The Case for Adaptive Reuse: How the Link Drives Sustainable Design Strategies in Downtown Denver
November 01, 2021 | By Alex Garrison
During the era of urban renewal spanning roughly the late 1950’s to the 1970’s, a significant portion of downtown Denver’s historic fabric was cleared away. New buildings were erected to “revitalize” the city with grand — but often sanitized and impersonal — architecture. There is then some irony in re-imagining one of those buildings that symbolizes urban renewal.
Originally built in the early 1960s as a telecom office tower serving the rapidly growing economy of the American mountain west, the Link sits in the heart of downtown Denver. In recent years, however, the tower sat underutilized. Despite its prime location within the city, the Link’s heavy concrete panel facades and lack of an “active” ground floor presented a major barrier for any prospective tenants. The Link simply did not have the engaging experiential qualities expected by 21st century office tenants.
Through the tactical use of design, we brought the Link from its mid-20th century urban renewal roots into the present day. By focusing on the tenant experience, we transformed the Link into a creative, modern, mixed-use office building featuring increased access to daylight, an active ground floor, elevated health and wellness amenities like a new indoor/outdoor rooftop lounge and gym, and modernized building systems throughout. And by adapting an existing building, the Link achieved those goals at a fraction of the embodied carbon cost — around 68% less CO2 — than an equivalent new build.
The concept is simple: the most sustainable building is the one you do not have to build.
Renovations of existing buildings have an inherent advantage over ground-up construction in that they do not require an entirely new structure. According to the US Energy Information Administration (EIA), concrete, steel, and aluminum together account for 23% of total global emissions. Since most commercial construction is still built using concrete and steel, the reuse of existing structures can have a significant impact on carbon reduction right out of the gate.
The Link, built primarily from concrete and steel, proves this concept. With an existing structure already in place, we leveraged the building’s bones to craft a new design that caters to current expectations for a healthier, happier, more daylit workplace. We left in place core walls, elevators, plumbing, heating systems, and other components of the original construction that could be salvaged through minimal upgrades. Our new design considered existing infrastructure throughout the building to avoid overly destructive renovation work while simultaneously adding completely new features and amenity areas, such as:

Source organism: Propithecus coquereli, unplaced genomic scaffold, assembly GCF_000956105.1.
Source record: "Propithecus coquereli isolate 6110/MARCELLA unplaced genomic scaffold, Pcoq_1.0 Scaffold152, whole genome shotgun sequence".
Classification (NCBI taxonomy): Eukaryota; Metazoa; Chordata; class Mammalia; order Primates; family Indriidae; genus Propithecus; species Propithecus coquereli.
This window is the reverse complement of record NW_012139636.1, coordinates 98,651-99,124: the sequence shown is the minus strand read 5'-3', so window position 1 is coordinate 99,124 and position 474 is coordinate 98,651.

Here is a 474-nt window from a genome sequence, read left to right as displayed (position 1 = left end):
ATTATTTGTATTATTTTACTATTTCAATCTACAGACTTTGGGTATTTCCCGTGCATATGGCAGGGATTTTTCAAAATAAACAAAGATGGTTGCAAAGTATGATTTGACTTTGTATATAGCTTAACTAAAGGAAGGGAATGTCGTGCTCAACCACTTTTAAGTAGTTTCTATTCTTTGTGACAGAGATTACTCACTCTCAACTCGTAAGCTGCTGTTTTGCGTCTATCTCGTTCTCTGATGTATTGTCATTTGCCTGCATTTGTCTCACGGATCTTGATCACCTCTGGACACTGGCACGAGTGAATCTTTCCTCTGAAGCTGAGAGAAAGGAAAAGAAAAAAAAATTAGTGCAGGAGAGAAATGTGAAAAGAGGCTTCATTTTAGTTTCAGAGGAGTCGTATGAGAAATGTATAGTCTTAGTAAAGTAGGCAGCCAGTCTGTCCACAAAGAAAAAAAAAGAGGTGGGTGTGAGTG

- Increased access to daylight through a new high-performance curtainwall that also defines a new architectural character.
- An activated ground floor that blends retail and office functions into a hospitality-inspired lobby.
- Elevated health and wellness amenities with a new rooftop patio, gym, and lounge connected by operable sliding glass doors.
- Modernized building systems.
Despite the complete transformation of the Link, the ability to leverage its existing structure had a significant impact on the project’s carbon footprint. With the newly reimagined façade, ground floor, and amenity areas, the Link now competes with the latest commercial office buildings while accounting for only one-third of the embodied carbon compared to building new.
The future of our cities is already here.
Movies set in the future often depict either gleaming utopian cities of glass and perfectly manicured parks or gritty patched-together dystopian cities of uncaring architecture and struggle. This might make for good entertainment but as a design point of view lacks any understanding of our nuanced world.
There is a better way forward that honors the past with an aspirational eye towards the future — where cities continually improve their urban fabric through thoughtful and strategic evolution. Infill projects, renovations, and adaptive reuse offer a far more sustainable future that can simultaneously honor the past while improving upon our shared legacy. By capitalizing on the already-built good structural bones all around us, we are afforded excellent opportunities to transform seemingly left-behind buildings into projects that embrace contemporary wellness and a more inclusive paradigm.
Design is a powerful tool and catalyst for enacting this transformation in all our cities. As practitioners of design, we are trained to see possibility. Every built structure has possibility and should be considered thoughtfully as a candidate for reuse.
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